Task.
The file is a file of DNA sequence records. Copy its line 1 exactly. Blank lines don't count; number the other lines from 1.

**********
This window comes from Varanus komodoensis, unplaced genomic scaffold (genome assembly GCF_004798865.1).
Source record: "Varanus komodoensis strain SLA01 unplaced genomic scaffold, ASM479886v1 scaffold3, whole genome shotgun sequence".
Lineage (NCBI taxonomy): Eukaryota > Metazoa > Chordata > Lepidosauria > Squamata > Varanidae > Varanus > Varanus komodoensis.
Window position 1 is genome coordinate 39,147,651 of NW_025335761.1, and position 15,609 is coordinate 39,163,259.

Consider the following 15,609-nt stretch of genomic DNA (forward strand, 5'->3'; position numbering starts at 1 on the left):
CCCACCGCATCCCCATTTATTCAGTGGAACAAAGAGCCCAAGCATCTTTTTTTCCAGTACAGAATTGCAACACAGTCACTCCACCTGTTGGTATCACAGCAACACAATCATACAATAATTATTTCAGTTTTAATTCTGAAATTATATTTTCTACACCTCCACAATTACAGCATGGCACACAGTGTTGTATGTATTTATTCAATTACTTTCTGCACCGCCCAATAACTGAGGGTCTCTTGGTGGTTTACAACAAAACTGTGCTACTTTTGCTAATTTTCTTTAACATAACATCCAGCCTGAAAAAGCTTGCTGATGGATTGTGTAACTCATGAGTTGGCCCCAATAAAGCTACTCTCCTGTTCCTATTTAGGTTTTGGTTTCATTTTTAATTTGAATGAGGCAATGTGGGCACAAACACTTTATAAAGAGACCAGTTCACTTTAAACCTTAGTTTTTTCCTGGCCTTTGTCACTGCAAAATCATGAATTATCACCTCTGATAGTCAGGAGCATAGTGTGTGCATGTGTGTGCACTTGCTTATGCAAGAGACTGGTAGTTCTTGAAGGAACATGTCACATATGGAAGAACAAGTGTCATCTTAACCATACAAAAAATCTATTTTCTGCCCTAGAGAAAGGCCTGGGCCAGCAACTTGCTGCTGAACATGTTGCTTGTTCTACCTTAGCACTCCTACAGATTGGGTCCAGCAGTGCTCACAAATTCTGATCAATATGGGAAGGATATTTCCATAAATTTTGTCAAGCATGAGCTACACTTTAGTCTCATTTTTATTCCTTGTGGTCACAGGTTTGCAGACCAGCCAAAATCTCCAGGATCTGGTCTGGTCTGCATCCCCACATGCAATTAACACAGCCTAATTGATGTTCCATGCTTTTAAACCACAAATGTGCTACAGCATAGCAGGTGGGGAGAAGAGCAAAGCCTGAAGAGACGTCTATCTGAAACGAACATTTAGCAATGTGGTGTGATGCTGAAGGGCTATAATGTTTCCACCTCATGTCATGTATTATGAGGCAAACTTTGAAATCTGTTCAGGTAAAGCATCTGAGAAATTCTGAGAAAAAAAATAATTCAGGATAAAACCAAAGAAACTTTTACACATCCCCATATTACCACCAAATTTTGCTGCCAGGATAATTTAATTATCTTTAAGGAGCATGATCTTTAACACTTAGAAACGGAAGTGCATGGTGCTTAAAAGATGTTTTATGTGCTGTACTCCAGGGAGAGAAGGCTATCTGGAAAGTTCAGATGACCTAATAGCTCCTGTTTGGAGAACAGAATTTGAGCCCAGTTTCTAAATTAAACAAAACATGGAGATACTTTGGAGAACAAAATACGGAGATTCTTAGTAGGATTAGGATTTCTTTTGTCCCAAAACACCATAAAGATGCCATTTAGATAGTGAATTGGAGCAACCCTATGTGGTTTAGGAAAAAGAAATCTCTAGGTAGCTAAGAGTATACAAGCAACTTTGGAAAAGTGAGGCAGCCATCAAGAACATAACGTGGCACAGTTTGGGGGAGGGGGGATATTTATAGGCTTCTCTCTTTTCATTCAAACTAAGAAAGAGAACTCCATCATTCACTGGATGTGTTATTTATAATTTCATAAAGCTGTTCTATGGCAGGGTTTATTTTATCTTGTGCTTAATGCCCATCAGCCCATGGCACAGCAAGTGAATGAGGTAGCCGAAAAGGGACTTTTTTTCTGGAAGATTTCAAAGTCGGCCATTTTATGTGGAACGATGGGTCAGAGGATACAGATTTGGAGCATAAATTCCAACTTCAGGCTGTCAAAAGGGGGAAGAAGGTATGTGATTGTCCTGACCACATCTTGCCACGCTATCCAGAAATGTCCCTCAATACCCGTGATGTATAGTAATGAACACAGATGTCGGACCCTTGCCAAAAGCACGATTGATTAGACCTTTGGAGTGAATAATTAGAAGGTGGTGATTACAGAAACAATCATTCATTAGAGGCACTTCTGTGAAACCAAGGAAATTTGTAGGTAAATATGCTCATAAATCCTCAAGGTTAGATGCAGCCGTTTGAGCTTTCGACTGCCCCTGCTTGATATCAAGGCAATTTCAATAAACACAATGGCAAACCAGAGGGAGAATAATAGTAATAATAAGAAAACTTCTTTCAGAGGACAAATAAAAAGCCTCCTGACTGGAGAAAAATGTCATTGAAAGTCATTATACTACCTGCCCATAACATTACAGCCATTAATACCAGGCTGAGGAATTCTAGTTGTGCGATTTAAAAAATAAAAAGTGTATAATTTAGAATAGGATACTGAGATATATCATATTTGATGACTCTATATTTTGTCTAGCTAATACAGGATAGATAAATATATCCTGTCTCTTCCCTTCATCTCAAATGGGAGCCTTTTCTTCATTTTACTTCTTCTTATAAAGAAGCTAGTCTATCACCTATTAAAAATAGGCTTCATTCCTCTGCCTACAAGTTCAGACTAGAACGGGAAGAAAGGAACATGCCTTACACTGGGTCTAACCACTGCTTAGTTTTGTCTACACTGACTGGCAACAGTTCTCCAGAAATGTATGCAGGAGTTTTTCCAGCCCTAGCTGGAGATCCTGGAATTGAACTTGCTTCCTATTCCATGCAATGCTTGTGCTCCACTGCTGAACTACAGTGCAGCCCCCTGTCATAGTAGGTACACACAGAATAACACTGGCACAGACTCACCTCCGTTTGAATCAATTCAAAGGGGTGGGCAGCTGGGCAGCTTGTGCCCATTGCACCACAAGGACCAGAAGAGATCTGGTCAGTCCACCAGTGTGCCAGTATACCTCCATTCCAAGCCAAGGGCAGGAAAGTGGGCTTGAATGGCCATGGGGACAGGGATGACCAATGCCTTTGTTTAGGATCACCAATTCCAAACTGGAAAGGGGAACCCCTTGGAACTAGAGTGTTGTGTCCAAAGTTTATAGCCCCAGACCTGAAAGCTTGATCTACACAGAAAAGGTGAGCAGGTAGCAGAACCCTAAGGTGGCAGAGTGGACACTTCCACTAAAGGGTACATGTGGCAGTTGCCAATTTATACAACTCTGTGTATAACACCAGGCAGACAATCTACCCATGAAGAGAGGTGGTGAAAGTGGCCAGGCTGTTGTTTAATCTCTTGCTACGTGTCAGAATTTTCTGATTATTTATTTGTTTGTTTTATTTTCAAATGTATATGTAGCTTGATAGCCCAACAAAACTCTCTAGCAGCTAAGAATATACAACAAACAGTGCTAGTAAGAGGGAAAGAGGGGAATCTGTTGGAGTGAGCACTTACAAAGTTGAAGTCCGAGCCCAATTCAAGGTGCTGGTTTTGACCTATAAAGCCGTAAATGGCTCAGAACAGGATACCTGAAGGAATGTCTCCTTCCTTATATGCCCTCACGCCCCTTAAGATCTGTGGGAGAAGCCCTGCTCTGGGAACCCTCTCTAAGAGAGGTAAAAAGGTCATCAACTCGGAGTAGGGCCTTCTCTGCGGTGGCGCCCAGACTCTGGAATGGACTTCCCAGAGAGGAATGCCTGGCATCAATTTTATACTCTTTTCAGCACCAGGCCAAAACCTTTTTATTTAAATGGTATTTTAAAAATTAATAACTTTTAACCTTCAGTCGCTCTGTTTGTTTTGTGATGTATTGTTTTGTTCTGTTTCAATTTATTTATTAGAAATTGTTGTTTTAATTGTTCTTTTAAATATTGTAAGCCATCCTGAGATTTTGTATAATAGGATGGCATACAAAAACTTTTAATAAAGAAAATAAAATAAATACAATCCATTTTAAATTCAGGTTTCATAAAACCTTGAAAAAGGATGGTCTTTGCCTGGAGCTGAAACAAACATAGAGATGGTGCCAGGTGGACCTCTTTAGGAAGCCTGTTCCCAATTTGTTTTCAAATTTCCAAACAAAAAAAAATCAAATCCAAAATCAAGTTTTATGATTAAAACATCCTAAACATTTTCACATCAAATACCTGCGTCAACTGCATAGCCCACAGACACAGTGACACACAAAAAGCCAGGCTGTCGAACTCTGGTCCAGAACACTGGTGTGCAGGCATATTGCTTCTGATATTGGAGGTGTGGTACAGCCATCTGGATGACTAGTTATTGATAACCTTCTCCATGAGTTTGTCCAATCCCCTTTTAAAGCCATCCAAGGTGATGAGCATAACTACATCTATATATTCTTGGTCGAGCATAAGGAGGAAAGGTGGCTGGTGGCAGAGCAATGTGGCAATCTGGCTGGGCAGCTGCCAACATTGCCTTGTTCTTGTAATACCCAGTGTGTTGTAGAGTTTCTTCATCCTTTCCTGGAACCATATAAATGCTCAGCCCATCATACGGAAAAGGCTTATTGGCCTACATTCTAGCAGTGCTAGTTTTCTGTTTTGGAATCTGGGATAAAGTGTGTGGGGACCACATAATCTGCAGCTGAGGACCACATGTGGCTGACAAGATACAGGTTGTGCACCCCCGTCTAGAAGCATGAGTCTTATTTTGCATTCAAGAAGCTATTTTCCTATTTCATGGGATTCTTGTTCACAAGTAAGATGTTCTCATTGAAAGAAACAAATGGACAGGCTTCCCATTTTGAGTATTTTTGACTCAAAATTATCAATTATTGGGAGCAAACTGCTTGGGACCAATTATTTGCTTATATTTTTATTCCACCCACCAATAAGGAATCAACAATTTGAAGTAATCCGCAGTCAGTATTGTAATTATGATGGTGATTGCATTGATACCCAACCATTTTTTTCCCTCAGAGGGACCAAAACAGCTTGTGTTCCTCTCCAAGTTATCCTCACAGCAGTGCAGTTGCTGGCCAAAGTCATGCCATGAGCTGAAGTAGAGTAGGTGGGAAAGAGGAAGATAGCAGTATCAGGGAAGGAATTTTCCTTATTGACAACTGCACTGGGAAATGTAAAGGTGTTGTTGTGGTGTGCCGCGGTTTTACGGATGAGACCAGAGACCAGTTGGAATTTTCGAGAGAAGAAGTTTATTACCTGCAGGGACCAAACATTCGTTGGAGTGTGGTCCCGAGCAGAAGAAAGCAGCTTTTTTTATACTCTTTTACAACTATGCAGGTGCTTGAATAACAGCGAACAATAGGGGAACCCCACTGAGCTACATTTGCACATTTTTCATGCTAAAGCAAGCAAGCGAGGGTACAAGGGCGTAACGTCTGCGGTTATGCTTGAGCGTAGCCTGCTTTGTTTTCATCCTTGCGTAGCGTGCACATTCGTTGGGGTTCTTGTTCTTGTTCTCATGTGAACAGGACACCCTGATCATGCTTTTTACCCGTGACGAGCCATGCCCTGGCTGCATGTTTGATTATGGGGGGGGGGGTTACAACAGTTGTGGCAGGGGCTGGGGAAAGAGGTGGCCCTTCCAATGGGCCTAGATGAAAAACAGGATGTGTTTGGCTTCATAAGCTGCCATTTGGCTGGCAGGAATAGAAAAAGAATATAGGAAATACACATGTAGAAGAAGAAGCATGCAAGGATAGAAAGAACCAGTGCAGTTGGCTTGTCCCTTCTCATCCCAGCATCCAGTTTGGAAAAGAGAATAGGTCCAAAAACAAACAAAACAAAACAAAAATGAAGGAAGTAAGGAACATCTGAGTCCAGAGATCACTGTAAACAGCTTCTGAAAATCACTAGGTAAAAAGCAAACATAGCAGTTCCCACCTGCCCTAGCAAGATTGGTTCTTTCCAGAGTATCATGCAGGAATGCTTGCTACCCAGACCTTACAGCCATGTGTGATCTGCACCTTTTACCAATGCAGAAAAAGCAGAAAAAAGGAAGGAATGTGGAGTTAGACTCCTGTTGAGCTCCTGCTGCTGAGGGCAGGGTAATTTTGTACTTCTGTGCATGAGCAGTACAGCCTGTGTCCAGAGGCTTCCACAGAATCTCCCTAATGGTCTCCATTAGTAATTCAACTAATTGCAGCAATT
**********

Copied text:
This window comes from Varanus komodoensis, unplaced genomic scaffold (genome assembly GCF_004798865.1).